Will we see those we disagree with on major things as demons who should be hated or as human beings who are loved and wanted by God, enough that he gave his son, Jesus Christ, for them? Will we stay loyal to Jesus Christ, or will we be willing to be disloyal to him, trading his message for another, and choose to get caught up in the heat of the partisan moment rather than to stand out for the light and love of Christ we should be projecting to those around us.
As Christians, the times we are living in are perilous, as the Bible forewarns. Society is on a downward moral and spiritual spiral in various tragic ways, and as always has been the case throughout history, true followers of Jesus are always called to go against the grain of culture. We should defend religious freedom; we should defend the unborn; we should be willing to stand up for what we believe in on every major issue where culture, our faith and politics collide, but we should not be willing to sell out our values and our faith for the sake of political power and influence. We should not be willing to marry Christianity with any political figure or party, because any such marriage will be an unholy one that will inevitably lead to corruption and hypocrisy.
We must choose what our message will be to the world around us. Will it be partisan, or will it be prophetic? Will we be more enthusiastic about political bullet points to own the other side, or will we be passionate about sharing Jesus with liberals and conservatives, Republicans and Democrats? Pastor Shane Pruitt said, “One of our biggest problems is that a lot of Christians are being discipled by the nightly news more than they are the good news.”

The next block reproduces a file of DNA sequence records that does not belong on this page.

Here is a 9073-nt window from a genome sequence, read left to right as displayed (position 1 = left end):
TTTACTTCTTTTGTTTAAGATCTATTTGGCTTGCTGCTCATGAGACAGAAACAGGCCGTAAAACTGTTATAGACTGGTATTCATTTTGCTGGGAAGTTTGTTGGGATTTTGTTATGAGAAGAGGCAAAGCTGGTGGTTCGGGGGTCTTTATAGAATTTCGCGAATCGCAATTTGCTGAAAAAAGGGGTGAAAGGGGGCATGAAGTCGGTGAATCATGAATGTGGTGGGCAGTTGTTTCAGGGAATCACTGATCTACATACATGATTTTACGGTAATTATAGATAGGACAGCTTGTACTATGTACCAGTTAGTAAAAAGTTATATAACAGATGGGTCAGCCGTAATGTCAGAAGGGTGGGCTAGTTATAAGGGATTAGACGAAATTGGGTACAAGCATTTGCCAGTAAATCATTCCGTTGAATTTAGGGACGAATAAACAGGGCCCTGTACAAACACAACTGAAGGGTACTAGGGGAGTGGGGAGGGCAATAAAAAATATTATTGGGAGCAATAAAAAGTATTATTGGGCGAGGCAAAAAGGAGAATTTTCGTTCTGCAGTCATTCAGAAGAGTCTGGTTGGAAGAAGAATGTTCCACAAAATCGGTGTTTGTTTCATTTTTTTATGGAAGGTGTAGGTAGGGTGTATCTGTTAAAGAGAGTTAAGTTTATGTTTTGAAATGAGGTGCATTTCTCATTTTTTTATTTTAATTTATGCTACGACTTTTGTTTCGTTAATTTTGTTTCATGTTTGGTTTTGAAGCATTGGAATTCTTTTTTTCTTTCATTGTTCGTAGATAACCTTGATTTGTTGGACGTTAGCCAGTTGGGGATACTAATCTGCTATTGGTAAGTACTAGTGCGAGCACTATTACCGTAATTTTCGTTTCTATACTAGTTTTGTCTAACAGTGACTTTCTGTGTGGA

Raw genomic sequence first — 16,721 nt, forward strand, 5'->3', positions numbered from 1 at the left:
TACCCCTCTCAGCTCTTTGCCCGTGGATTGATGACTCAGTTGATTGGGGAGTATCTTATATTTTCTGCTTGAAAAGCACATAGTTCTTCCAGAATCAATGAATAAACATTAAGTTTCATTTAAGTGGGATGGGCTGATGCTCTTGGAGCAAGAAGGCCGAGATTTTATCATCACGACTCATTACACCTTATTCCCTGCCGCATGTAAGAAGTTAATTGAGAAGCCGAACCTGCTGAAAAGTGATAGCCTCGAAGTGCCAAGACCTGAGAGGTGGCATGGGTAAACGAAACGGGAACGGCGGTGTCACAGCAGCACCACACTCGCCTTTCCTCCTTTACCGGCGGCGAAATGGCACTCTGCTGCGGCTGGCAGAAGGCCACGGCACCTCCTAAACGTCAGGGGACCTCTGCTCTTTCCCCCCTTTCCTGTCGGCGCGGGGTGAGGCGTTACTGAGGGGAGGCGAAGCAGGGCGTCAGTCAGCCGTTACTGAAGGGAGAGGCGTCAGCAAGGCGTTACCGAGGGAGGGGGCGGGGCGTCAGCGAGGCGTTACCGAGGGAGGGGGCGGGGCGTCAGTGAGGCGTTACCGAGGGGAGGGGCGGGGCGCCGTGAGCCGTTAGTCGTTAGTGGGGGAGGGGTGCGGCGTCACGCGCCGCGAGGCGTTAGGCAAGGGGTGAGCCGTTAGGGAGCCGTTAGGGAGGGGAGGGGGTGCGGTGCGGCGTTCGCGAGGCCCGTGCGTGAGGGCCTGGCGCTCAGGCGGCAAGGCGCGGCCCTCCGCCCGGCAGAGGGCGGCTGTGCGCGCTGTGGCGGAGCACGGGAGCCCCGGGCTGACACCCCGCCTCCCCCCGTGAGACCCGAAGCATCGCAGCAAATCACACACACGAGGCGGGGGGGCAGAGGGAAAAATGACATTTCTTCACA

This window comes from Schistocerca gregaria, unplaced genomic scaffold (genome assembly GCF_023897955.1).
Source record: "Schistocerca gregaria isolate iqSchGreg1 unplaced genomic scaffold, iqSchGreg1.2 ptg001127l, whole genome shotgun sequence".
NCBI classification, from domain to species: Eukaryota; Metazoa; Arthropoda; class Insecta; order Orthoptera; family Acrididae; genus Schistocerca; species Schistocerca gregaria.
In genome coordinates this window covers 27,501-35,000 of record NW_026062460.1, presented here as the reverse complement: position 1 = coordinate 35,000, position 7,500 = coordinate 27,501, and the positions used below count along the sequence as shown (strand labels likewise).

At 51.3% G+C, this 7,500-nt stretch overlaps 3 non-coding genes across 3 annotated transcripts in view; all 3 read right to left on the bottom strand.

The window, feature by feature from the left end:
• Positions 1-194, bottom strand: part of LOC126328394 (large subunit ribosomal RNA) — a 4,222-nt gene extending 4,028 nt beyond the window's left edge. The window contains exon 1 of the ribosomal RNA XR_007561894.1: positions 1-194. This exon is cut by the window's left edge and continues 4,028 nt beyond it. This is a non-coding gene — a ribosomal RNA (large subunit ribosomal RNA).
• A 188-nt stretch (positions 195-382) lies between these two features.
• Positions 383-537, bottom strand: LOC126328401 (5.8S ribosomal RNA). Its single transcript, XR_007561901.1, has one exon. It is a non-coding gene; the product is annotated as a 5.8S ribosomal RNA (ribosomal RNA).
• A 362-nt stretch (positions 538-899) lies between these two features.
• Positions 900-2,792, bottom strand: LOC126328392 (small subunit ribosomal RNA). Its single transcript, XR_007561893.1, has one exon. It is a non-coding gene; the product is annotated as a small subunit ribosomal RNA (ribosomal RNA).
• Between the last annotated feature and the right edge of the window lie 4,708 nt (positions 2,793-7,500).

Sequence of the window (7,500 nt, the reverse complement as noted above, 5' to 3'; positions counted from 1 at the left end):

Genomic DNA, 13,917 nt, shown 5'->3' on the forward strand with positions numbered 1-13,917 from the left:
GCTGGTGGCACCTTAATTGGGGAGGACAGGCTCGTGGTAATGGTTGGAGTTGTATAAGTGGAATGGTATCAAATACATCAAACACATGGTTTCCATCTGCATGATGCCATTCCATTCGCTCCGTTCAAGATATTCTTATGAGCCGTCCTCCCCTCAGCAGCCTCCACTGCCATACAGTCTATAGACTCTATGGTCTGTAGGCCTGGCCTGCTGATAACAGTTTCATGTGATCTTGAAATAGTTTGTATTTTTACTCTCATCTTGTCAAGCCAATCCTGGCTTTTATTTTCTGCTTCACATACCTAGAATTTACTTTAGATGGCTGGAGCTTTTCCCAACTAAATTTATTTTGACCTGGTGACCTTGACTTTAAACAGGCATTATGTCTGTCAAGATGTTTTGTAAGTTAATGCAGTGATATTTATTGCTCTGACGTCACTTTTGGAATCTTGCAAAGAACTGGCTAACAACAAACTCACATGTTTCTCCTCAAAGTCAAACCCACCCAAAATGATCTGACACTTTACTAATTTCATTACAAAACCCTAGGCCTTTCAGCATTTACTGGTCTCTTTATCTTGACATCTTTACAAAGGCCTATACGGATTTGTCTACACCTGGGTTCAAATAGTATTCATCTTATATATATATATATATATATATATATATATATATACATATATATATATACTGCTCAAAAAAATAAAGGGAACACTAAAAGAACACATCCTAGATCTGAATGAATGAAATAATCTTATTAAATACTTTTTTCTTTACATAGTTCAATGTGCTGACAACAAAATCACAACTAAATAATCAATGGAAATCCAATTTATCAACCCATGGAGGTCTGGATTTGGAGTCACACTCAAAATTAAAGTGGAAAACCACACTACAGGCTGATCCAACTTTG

As Christians, we are commissioned to share the good news that God so loved the world, he gave his only son, so that whoever believes in him will not perish but have eternal life (John 3:16). Is this the message we are sending and sharing? There is a spiritual enemy that absolutely wants us to be more distracted on saving America than on saving souls, which wants us to be more about an election outcome by any means necessary than on maintaining an authentic witness to an increasingly secular and unbelieving world.
We must choose whether we will be led by fear or by hope. To be sure, there are many scary and concerning things happening all around us, but repeatedly we are told not to be afraid; in fact, we are told in scripture, “Be not frightened of anything by your opponents” (Philippians 1:28), and yet it would seem as if we were afraid. Yet no matter what happens this year, or beyond, our hope and assurance is in knowing that God is ultimately sovereign over history and that ultimately, Jesus will win. Do we really believe that? Do we function as though we believe that?
We must choose whether politics will inform our faith, or our faith will inform our politics. We must not allow our faith to be hijacked and used to manipulate others into cannon fodder for political ambition and power or be reduced to a left vs. right political and ideological struggle.
As Rich Villodas said, “The church is not to be found at the center of a left/right political world. The church is to be a species of its own kind, confounding left, right and so-called middle, and finding its identity from the center of God’s life.”
Do we want as evangelical Christians to be identified by the outside world for how we vote and who we support in an election or by how we live and how we love and how we speak the truth in love? That is the choice we must make in 2024.
“Choose this day whom you will serve.” - Joshua 24:15
The Rev. Stephen Mitchell is the senior pastor of Trinity Bible Church in Maryland. He also is the host of a regular podcast, “Real Christian Talk with Pastor Steve,” available on all podcast platforms.